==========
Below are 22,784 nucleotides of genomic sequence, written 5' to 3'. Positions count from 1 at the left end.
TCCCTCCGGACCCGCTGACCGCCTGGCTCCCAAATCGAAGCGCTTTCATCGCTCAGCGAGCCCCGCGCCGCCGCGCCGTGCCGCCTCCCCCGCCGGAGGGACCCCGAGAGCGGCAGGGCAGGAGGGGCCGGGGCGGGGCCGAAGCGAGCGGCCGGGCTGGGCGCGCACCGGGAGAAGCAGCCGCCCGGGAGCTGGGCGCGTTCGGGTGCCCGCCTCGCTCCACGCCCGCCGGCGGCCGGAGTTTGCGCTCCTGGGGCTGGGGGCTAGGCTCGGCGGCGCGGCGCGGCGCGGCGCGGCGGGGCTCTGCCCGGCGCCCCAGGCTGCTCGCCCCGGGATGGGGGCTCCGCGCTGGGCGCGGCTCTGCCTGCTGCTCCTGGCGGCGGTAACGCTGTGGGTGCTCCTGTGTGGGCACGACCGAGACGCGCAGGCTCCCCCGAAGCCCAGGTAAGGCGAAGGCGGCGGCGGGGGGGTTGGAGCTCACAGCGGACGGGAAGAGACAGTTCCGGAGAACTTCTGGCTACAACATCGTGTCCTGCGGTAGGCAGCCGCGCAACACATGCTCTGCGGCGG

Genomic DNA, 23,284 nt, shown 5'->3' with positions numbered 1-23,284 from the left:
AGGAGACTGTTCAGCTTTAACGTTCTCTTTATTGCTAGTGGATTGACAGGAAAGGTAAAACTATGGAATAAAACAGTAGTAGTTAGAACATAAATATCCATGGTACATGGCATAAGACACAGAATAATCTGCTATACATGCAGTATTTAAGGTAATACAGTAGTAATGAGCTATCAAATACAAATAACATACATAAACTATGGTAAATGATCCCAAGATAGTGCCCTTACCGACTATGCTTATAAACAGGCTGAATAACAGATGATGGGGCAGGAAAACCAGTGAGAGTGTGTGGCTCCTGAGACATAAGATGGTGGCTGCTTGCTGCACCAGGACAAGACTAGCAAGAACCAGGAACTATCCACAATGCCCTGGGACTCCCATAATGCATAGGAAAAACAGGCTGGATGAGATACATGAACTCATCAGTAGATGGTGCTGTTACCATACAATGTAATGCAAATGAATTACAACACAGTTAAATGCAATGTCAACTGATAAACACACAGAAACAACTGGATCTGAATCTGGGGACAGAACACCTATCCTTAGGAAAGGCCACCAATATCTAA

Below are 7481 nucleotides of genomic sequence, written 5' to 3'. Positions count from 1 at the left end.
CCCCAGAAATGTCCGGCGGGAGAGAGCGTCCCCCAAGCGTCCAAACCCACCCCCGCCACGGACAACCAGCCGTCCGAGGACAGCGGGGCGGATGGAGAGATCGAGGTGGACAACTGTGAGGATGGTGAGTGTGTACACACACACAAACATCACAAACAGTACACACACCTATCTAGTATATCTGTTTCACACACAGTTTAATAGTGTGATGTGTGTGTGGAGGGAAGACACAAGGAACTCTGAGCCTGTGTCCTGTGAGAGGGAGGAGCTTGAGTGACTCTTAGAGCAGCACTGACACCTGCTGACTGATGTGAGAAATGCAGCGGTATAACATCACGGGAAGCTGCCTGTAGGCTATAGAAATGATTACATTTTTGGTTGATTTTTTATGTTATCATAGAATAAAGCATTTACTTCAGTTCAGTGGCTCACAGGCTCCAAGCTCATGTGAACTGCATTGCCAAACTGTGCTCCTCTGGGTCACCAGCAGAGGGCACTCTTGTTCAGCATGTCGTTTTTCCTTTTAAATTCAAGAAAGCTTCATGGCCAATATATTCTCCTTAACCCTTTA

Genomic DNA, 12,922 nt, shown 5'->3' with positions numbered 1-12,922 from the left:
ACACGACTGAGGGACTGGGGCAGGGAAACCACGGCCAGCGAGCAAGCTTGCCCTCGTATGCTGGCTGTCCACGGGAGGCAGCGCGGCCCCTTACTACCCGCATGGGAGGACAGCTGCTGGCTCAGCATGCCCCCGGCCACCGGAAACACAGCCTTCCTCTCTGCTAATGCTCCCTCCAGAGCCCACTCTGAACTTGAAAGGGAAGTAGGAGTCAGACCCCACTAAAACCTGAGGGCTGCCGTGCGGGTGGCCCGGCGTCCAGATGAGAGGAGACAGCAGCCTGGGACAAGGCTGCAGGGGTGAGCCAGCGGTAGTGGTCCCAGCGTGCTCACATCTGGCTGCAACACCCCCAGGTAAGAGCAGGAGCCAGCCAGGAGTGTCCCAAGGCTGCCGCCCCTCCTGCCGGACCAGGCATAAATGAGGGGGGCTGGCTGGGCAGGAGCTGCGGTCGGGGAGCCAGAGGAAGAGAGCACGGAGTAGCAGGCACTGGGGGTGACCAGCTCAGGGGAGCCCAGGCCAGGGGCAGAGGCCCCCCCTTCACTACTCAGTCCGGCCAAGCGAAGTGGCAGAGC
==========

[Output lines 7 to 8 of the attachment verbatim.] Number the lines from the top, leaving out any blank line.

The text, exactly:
Genomic DNA, 12,922 nt, shown 5'->3' with positions numbered 1-12,922 from the left:
ACACGACTGAGGGACTGGGGCAGGGAAACCACGGCCAGCGAGCAAGCTTGCCCTCGTATGCTGGCTGTCCACGGGAGGCAGCGCGGCCCCTTACTACCCGCATGGGAGGACAGCTGCTGGCTCAGCATGCCCCCGGCCACCGGAAACACAGCCTTCCTCTCTGCTAATGCTCCCTCCAGAGCCCACTCTGAACTTGAAAGGGAAGTAGGAGTCAGACCCCACTAAAACCTGAGGGCTGCCGTGCGGGTGGCCCGGCGTCCAGATGAGAGGAGACAGCAGCCTGGGACAAGGCTGCAGGGGTGAGCCAGCGGTAGTGGTCCCAGCGTGCTCACATCTGGCTGCAACACCCCCAGGTAAGAGCAGGAGCCAGCCAGGAGTGTCCCAAGGCTGCCGCCCCTCCTGCCGGACCAGGCATAAATGAGGGGGGCTGGCTGGGCAGGAGCTGCGGTCGGGGAGCCAGAGGAAGAGAGCACGGAGTAGCAGGCACTGGGGGTGACCAGCTCAGGGGAGCCCAGGCCAGGGGCAGAGGCCCCCCCTTCACTACTCAGTCCGGCCAAGCGAAGTGGCAGAGC